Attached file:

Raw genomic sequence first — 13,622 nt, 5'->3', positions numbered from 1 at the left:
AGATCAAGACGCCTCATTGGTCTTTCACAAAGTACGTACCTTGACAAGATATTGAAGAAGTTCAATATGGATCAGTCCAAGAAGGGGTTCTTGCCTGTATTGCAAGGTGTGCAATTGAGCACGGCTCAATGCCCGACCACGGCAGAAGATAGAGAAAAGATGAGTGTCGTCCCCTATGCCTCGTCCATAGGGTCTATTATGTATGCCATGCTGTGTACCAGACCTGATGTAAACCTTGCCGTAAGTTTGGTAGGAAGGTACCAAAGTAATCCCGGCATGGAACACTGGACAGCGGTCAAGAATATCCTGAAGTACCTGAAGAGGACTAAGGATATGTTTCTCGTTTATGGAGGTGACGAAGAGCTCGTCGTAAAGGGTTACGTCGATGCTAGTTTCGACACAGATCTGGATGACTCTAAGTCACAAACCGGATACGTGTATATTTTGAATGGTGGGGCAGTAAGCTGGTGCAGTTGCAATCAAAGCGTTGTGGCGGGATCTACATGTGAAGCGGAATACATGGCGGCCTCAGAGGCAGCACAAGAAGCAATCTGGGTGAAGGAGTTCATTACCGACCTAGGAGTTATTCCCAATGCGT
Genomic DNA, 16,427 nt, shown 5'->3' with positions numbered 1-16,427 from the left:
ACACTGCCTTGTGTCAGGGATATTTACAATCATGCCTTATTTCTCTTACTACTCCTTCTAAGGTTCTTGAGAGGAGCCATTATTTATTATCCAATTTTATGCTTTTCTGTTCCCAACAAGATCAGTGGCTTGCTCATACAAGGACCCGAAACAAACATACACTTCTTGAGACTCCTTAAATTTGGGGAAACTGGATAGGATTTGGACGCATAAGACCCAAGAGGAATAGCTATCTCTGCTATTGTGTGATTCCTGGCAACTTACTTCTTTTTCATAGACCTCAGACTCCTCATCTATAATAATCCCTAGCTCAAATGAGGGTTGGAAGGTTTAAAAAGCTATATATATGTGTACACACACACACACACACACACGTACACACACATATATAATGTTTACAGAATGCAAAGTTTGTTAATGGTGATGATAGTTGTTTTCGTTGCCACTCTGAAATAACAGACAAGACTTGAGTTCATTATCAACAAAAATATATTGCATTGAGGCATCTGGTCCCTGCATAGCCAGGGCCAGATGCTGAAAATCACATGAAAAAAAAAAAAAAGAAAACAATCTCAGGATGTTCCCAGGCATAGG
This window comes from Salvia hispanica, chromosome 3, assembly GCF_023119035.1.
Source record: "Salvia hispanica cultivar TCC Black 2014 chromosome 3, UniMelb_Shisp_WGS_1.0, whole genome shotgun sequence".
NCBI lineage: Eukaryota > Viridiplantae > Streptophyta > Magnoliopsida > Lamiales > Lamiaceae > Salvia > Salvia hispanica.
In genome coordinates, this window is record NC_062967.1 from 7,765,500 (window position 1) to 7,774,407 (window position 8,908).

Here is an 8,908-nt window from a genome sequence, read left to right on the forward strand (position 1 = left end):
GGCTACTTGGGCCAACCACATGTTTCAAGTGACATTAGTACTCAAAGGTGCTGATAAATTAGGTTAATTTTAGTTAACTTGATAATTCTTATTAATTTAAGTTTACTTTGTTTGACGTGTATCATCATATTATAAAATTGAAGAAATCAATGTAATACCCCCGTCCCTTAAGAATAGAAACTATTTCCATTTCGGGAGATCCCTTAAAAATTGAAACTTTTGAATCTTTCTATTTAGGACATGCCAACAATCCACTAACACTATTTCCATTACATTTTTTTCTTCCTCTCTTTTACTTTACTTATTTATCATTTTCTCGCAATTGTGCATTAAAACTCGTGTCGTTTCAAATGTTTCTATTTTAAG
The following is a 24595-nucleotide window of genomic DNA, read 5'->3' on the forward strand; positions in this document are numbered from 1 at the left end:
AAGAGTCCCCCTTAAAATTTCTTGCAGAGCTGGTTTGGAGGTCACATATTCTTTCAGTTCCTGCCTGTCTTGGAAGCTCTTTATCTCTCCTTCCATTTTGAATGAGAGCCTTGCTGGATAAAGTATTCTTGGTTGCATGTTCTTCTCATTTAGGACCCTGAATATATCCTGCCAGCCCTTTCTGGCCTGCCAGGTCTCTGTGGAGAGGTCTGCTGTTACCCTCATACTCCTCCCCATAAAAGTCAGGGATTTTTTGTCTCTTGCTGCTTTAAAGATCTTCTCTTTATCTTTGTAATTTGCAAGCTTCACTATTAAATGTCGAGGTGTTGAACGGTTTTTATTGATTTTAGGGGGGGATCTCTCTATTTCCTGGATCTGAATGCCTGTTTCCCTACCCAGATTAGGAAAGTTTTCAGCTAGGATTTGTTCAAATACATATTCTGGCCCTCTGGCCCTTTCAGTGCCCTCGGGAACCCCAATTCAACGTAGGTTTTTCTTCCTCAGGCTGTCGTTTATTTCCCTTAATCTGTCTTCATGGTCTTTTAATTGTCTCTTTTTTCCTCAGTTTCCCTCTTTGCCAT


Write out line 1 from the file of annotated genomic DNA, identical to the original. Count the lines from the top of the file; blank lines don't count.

Raw genomic sequence first — 13,622 nt, 5'->3', positions numbered from 1 at the left: